The Planet49 Case
The Planet49 case concerned a German company which organised a promotional lottery on its website.
Internet users wishing to take part in Planet49’s lottery were required to enter their postcodes, which redirected them to a web page where they were required to enter their names and addresses. Beneath the input fields for the address were two bodies of explanatory text accompanied by checkboxes. The first body of text with a checkbox was a preselected tick and read invited the visitor to tick to receive third party advertising.
The second set of text with a pre-ticked checkbox allowed Planet49 to set cookies which tracked the users’ behaviour online. Associated with this second set of text was a hyperlink setting out the cookies that would be used and some instructions about how they could be deleted.
Questions before the court included; whether a pre-ticked box constituted valid consent, whether there was a requirement for personal data for cookie law to apply; what valid consent looks like and what the information that should be given to a consumer (specifically whether this includes duration of a cookie).
The findings of the Court can be summarised as follows:
- The GDPR standard for consent applies where consent to set cookies is required. This means that consent cannot be implied and must be freely given, specific, informed and unambiguous.
- A pre-ticked box does not constitute valid consent for cookies.
- It is irrelevant whether the cookie is collecting personal data or not and the provisions of the e-Privacy Directive apply to all cookies regardless of whether personal data is involved.
- The information given to a user should include duration of the operation of cookies and if third parties may have access to those cookies.
The ICO Guidelines
None of what the CJEU said in the Planet49 case will be much of a surprise to anyone who has read the ICO’s most recent guidelines on cookies and related technologies which can be found here.
In practice this means that you must now ensure that when placing cookies, express consent is sought, in advance (i.e. before cookies are set) as well as providing users with clear and detailed information about the cookies so that informed consent can be obtained. Gone therefore are pre-ticked boxes and pop up banners which say things like, “By continuing to browse you consent to us setting cookies”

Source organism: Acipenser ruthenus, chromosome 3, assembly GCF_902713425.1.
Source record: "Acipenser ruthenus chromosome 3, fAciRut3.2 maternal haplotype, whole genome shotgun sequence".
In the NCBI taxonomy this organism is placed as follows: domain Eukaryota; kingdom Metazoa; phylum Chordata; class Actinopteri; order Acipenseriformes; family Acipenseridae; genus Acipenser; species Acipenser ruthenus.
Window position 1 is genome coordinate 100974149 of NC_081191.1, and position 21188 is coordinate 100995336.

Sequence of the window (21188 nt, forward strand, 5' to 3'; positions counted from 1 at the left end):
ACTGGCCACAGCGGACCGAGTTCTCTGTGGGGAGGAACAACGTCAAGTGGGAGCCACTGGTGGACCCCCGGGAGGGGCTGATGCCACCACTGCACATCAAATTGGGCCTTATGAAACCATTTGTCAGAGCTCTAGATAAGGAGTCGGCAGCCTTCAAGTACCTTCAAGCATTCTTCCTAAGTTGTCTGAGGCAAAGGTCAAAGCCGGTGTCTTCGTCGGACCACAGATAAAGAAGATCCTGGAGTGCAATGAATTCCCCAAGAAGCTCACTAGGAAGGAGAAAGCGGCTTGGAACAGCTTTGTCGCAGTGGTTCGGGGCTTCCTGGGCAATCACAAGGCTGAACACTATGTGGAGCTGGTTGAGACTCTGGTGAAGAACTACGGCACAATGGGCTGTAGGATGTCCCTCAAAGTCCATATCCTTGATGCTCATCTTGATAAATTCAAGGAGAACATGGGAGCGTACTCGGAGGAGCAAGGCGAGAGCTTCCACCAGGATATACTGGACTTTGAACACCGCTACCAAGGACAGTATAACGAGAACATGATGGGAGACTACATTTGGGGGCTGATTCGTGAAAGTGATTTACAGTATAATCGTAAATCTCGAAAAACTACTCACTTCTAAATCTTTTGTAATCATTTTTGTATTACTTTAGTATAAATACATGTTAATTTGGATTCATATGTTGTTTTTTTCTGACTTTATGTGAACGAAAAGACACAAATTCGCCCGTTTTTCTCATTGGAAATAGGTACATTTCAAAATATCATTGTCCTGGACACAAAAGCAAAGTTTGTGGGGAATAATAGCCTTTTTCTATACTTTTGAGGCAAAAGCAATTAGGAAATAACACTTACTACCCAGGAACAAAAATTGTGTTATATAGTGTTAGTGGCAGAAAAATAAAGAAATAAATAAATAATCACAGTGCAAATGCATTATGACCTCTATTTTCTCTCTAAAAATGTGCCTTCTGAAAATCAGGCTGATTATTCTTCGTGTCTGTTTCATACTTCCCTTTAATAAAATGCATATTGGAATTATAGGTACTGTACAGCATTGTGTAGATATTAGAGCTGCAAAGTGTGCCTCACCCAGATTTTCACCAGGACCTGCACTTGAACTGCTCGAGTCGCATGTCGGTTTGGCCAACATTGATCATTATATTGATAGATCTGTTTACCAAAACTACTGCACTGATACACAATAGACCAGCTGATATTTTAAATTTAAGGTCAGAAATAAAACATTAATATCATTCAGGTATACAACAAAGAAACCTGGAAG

The requirement to obtain consent only applies to non-essential cookies and is therefore not applicable to essential cookies which for example relate to user authentication or input, security, streaming content or network preferences but would apply to non-essential cookies such as social media plug-ins or cookies used for the purposes of online advertising or cross-device tracking. Where the cookie has more than one purpose, then consent will also be required where at least one of those purposes is non-essential.
- Ensure that you obtain consent by the user carrying out a positive act such as ticking a box. No pre-ticked boxes or implied consents!
- If using banners / pop-ups or message bars it will be important to consider the implications for a user accessing the website from different devices – what works on a laptop may not be visible or accessible from a mobile device.
- Use of the words “Agree” or “Allow” in font or type that is more prominent than “Reject” or “Block” represents a non-compliant approach, as you will be influencing users towards the “accept” option.
- It is important at all times for users to fully understand: what you are using cookies for, how you have gone about seeking their consent, how you (and any third party) intends to use their data and that you have provided them with appropriate control over their preferences.
The ICO has made it clear that non-compliance will lead to formal action being taken. However, it is also unlikely that priority for formal action will be given to uses of cookies where there is a low level of intrusiveness and low risk of harm to individuals. The ICO will consider whether you can demonstrate that you have done everything that you can to clearly inform users about the cookies and provide clear direction as to their choices in relation to these cookies.
Please note that this blog is provided for general information only. It is not intended to amount to advice on which you should rely. You must obtain professional or specialist advice before taking, or refraining from, any action on the basis of the content of this blog.
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